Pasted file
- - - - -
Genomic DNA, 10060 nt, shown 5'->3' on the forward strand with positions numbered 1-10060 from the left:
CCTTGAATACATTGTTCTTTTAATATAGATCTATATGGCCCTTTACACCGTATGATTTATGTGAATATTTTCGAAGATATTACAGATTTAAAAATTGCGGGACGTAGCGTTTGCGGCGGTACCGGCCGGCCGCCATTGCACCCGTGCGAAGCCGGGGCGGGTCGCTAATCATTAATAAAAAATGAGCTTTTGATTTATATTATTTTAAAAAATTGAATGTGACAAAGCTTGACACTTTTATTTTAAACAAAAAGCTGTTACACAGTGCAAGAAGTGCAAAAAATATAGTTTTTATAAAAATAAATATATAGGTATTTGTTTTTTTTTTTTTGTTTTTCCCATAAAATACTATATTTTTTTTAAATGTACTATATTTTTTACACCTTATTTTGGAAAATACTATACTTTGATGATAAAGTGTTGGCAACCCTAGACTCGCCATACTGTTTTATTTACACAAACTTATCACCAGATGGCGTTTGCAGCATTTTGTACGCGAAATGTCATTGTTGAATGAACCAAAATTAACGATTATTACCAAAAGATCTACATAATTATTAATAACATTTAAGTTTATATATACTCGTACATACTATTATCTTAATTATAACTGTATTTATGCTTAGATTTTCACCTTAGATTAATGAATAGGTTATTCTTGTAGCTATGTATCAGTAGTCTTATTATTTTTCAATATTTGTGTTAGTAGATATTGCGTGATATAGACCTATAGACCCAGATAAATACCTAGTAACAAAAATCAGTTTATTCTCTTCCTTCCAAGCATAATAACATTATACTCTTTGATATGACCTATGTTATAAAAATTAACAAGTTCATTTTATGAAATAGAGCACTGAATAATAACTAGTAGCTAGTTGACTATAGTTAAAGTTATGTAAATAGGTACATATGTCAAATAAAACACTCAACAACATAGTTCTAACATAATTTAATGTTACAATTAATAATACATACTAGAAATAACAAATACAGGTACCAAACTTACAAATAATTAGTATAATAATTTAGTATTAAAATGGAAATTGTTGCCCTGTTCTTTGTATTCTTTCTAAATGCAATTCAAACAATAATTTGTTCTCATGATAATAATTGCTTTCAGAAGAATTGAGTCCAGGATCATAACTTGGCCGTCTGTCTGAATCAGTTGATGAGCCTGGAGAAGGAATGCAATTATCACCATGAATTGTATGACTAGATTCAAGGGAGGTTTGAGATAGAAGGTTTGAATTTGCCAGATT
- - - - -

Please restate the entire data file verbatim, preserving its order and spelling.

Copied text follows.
Genomic DNA, 10060 nt, shown 5'->3' on the forward strand with positions numbered 1-10060 from the left:
CCTTGAATACATTGTTCTTTTAATATAGATCTATATGGCCCTTTACACCGTATGATTTATGTGAATATTTTCGAAGATATTACAGATTTAAAAATTGCGGGACGTAGCGTTTGCGGCGGTACCGGCCGGCCGCCATTGCACCCGTGCGAAGCCGGGGCGGGTCGCTAATCATTAATAAAAAATGAGCTTTTGATTTATATTATTTTAAAAAATTGAATGTGACAAAGCTTGACACTTTTATTTTAAACAAAAAGCTGTTACACAGTGCAAGAAGTGCAAAAAATATAGTTTTTATAAAAATAAATATATAGGTATTTGTTTTTTTTTTTTTGTTTTTCCCATAAAATACTATATTTTTTTTAAATGTACTATATTTTTTACACCTTATTTTGGAAAATACTATACTTTGATGATAAAGTGTTGGCAACCCTAGACTCGCCATACTGTTTTATTTACACAAACTTATCACCAGATGGCGTTTGCAGCATTTTGTACGCGAAATGTCATTGTTGAATGAACCAAAATTAACGATTATTACCAAAAGATCTACATAATTATTAATAACATTTAAGTTTATATATACTCGTACATACTATTATCTTAATTATAACTGTATTTATGCTTAGATTTTCACCTTAGATTAATGAATAGGTTATTCTTGTAGCTATGTATCAGTAGTCTTATTATTTTTCAATATTTGTGTTAGTAGATATTGCGTGATATAGACCTATAGACCCAGATAAATACCTAGTAACAAAAATCAGTTTATTCTCTTCCTTCCAAGCATAATAACATTATACTCTTTGATATGACCTATGTTATAAAAATTAACAAGTTCATTTTATGAAATAGAGCACTGAATAATAACTAGTAGCTAGTTGACTATAGTTAAAGTTATGTAAATAGGTACATATGTCAAATAAAACACTCAACAACATAGTTCTAACATAATTTAATGTTACAATTAATAATACATACTAGAAATAACAAATACAGGTACCAAACTTACAAATAATTAGTATAATAATTTAGTATTAAAATGGAAATTGTTGCCCTGTTCTTTGTATTCTTTCTAAATGCAATTCAAACAATAATTTGTTCTCATGATAATAATTGCTTTCAGAAGAATTGAGTCCAGGATCATAACTTGGCCGTCTGTCTGAATCAGTTGATGAGCCTGGAGAAGGAATGCAATTATCACCATGAATTGTATGACTAGATTCAAGGGAGGTTTGAGATAGAAGGTTTGAATTTGCCAGATT